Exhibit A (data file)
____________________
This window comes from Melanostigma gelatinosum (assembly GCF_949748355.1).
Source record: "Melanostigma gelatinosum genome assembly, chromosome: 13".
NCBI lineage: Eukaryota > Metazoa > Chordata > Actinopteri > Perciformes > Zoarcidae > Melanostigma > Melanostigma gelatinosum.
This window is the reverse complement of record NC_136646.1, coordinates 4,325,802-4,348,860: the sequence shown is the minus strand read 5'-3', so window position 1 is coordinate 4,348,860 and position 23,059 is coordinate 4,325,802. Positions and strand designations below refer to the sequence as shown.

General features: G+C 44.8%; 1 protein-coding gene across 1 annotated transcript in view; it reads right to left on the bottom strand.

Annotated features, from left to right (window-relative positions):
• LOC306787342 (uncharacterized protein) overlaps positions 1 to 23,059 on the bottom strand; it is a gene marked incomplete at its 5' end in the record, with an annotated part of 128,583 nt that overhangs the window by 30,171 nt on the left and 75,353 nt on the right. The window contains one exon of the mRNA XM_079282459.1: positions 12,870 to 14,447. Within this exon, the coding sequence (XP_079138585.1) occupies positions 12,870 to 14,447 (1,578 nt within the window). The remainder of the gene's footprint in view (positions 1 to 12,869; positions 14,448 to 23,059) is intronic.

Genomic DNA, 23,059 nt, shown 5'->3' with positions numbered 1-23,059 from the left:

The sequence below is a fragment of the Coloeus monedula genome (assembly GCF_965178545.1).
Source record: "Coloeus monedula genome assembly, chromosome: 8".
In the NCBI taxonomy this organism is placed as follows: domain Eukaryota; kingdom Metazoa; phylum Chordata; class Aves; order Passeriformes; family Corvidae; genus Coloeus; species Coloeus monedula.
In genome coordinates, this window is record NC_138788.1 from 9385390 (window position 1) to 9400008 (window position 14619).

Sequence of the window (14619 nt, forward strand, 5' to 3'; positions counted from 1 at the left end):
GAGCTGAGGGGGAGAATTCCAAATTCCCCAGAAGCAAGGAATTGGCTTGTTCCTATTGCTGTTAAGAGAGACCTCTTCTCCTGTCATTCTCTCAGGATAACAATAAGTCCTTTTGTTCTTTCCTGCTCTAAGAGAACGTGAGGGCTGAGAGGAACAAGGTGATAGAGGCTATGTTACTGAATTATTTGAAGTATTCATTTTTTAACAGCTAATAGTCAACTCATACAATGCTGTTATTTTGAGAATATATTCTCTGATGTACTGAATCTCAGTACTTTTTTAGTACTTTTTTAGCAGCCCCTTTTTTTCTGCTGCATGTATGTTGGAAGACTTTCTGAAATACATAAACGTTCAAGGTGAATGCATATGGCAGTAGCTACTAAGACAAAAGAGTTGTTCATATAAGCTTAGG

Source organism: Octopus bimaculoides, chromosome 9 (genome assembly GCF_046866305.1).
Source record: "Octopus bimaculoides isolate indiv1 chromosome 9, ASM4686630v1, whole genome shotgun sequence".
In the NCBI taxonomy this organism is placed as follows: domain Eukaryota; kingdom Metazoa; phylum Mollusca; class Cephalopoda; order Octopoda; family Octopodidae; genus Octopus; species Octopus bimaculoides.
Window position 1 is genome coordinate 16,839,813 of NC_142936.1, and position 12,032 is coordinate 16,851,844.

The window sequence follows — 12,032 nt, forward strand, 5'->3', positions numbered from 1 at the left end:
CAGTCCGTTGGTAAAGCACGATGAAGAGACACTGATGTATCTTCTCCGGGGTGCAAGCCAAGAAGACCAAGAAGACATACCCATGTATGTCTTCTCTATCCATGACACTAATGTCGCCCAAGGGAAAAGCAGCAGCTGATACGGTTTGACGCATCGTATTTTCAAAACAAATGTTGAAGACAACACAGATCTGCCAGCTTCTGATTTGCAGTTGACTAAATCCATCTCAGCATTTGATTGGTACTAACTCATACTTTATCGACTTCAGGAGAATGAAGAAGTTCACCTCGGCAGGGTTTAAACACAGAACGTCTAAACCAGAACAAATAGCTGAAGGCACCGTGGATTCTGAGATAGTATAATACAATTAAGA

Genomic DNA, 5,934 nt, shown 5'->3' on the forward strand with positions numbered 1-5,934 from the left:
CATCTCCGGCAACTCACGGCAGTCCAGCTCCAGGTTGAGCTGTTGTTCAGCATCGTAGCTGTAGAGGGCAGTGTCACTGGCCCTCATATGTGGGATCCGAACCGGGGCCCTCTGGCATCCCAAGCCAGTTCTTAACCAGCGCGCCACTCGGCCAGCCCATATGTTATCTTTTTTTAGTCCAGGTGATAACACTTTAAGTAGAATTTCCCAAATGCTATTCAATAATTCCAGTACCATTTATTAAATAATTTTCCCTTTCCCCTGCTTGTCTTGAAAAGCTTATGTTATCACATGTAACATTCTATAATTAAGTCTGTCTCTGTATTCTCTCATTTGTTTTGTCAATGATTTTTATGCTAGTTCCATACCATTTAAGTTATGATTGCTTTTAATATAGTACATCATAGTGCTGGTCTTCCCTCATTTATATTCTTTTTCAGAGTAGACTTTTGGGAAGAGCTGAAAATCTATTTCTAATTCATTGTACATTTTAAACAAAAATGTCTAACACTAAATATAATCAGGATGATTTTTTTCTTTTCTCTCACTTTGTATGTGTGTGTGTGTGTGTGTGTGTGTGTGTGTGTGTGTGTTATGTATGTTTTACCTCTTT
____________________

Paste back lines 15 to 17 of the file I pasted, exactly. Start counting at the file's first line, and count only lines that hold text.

Source organism: Octopus bimaculoides, chromosome 9 (genome assembly GCF_046866305.1).
Source record: "Octopus bimaculoides isolate indiv1 chromosome 9, ASM4686630v1, whole genome shotgun sequence".
In the NCBI taxonomy this organism is placed as follows: domain Eukaryota; kingdom Metazoa; phylum Mollusca; class Cephalopoda; order Octopoda; family Octopodidae; genus Octopus; species Octopus bimaculoides.